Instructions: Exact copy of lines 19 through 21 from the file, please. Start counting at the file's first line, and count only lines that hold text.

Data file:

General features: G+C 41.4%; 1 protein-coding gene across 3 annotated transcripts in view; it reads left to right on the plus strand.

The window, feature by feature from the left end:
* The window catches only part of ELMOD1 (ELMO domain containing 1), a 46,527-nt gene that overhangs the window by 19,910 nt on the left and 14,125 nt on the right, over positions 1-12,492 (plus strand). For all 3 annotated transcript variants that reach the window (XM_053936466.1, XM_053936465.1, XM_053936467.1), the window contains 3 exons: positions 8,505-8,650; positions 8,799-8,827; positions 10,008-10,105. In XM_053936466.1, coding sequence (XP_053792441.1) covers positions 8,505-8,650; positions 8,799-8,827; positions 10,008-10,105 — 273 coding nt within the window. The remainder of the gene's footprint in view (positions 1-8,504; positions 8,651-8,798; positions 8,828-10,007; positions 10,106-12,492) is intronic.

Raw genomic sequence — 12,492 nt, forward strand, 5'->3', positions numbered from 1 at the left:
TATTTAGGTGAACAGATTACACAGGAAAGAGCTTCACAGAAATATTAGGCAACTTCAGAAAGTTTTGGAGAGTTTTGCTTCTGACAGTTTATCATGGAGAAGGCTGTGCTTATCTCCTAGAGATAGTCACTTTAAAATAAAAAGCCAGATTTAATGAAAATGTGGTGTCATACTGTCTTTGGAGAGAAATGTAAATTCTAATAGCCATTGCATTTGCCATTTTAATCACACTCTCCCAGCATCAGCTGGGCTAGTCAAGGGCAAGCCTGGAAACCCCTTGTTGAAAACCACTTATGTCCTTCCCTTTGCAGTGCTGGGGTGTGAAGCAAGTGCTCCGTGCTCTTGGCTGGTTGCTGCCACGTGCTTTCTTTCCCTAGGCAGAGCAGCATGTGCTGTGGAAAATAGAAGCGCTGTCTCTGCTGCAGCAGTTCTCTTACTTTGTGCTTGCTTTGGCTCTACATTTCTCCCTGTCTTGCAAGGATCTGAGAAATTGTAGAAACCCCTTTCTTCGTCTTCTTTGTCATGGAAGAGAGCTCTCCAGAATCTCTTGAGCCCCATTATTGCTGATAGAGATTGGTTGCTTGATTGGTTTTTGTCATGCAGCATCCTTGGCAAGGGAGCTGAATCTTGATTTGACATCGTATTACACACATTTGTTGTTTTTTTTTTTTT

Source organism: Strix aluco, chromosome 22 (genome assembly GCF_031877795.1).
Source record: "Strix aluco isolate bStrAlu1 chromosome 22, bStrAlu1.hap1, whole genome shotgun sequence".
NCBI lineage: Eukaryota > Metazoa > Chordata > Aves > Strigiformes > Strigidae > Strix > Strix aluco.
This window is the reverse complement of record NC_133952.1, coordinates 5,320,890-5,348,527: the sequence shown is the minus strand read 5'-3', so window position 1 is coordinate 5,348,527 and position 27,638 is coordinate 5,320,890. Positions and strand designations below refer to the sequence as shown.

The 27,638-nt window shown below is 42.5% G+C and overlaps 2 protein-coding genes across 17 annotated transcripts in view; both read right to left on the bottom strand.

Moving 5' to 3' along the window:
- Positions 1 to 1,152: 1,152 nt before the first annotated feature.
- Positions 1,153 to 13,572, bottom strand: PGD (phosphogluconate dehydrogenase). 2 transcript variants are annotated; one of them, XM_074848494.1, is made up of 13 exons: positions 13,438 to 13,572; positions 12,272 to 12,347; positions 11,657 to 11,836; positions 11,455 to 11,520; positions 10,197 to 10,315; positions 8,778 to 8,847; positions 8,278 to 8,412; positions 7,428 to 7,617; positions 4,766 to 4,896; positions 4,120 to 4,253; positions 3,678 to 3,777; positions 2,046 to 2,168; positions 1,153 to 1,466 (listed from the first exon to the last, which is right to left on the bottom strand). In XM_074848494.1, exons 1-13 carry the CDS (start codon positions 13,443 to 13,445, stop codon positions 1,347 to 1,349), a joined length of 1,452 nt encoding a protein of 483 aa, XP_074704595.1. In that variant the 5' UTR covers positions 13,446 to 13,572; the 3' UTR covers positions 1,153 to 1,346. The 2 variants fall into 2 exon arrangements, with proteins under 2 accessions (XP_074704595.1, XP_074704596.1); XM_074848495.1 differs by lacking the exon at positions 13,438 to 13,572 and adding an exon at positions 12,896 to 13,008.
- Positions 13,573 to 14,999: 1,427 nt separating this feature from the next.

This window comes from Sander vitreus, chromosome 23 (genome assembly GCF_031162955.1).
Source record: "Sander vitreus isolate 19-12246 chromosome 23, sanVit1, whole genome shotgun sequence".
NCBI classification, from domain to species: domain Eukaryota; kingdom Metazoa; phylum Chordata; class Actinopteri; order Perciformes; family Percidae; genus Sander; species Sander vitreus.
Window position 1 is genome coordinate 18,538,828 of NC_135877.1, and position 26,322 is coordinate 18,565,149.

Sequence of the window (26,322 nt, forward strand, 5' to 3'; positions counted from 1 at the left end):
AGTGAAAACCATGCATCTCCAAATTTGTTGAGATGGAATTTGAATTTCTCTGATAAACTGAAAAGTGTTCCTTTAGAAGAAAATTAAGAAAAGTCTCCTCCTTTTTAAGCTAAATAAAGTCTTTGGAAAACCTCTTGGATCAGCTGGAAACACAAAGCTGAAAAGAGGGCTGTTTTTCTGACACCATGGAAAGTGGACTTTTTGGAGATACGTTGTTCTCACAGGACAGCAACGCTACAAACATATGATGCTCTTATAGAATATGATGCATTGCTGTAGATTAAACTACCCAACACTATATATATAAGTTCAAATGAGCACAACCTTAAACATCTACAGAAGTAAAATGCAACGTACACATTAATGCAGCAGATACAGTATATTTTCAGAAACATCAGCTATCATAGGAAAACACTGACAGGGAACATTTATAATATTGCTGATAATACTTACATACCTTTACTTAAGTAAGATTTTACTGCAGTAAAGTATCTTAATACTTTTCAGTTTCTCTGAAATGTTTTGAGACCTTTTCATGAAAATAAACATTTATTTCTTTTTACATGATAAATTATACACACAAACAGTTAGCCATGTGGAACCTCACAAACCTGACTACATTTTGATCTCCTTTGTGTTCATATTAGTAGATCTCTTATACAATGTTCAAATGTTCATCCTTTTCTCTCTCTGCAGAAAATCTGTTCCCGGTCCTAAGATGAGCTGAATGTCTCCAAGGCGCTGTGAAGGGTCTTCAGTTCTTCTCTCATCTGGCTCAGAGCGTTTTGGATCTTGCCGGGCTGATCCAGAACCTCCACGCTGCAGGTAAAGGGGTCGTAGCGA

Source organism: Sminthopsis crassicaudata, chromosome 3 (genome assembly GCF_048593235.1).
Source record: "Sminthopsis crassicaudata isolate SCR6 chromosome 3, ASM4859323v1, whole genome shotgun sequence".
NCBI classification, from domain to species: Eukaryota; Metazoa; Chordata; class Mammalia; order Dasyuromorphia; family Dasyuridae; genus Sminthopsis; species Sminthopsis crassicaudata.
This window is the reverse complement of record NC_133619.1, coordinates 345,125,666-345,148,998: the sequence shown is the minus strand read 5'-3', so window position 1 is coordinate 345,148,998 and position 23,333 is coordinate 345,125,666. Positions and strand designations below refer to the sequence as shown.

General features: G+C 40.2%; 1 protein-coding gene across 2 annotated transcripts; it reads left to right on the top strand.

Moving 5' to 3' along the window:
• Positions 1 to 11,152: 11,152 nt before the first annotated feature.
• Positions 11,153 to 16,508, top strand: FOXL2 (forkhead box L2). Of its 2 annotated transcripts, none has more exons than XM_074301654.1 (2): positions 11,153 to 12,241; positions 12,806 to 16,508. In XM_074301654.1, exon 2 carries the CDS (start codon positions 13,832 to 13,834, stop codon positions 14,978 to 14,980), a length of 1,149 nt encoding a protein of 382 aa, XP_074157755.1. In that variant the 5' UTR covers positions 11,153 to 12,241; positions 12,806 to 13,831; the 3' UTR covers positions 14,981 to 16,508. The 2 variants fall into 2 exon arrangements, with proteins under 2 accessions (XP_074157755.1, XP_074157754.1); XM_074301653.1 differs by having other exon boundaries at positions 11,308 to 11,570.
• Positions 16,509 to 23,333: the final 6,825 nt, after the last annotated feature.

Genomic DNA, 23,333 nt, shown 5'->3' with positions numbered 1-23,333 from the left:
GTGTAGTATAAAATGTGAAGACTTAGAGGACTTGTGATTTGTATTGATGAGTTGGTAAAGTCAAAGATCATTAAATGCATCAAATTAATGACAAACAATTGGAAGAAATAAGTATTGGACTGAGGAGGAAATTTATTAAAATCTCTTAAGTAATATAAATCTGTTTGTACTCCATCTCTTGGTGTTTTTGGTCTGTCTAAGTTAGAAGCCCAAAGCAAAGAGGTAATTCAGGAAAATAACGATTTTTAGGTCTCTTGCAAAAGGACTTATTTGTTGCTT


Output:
Sequence of the window (26,322 nt, forward strand, 5' to 3'; positions counted from 1 at the left end):
AGTGAAAACCATGCATCTCCAAATTTGTTGAGATGGAATTTGAATTTCTCTGATAAACTGAAAAGTGTTCCTTTAGAAGAAAATTAAGAAAAGTCTCCTCCTTTTTAAGCTAAATAAAGTCTTTGGAAAACCTCTTGGATCAGCTGGAAACACAAAGCTGAAAAGAGGGCTGTTTTTCTGACACCATGGAAAGTGGACTTTTTGGAGATACGTTGTTCTCACAGGACAGCAACGCTACAAACATATGATGCTCTTATAGAATATGATGCATTGCTGTAGATTAAACTACCCAACACTATATATATAAGTTCAAATGAGCACAACCTTAAACATCTACAGAAGTAAAATGCAACGTACACATTAATGCAGCAGATACAGTATATTTTCAGAAACATCAGCTATCATAGGAAAACACTGACAGGGAACATTTATAATATTGCTGATAATACTTACATACCTTTACTTAAGTAAGATTTTACTGCAGTAAAGTATCTTAATACTTTTCAGTTTCTCTGAAATGTTTTGAGACCTTTTCATGAAAATAAACATTTATTTCTTTTTACATGATAAATTATACACACAAACAGTTAGCCATGTGGAACCTCACAAACCTGACTACATTTTGATCTCCTTTGTGTTCATATTAGTAGATCTCTTATACAATGTTCAAATGTTCATCCTTTTCTCTCTCTGCAGAAAATCTGTTCCCGGTCCTAAGATGAGCTGAATGTCTCCAAGGCGCTGTGAAGGGTCTTCAGTTCTTCTCTCATCTGGCTCAGAGCGTTTTGGATCTTGCCGGGCTGATCCAGAACCTCCACGCTGCAGGTAAAGGGGTCGTAGCGA

Source organism: Sminthopsis crassicaudata, chromosome 3 (genome assembly GCF_048593235.1).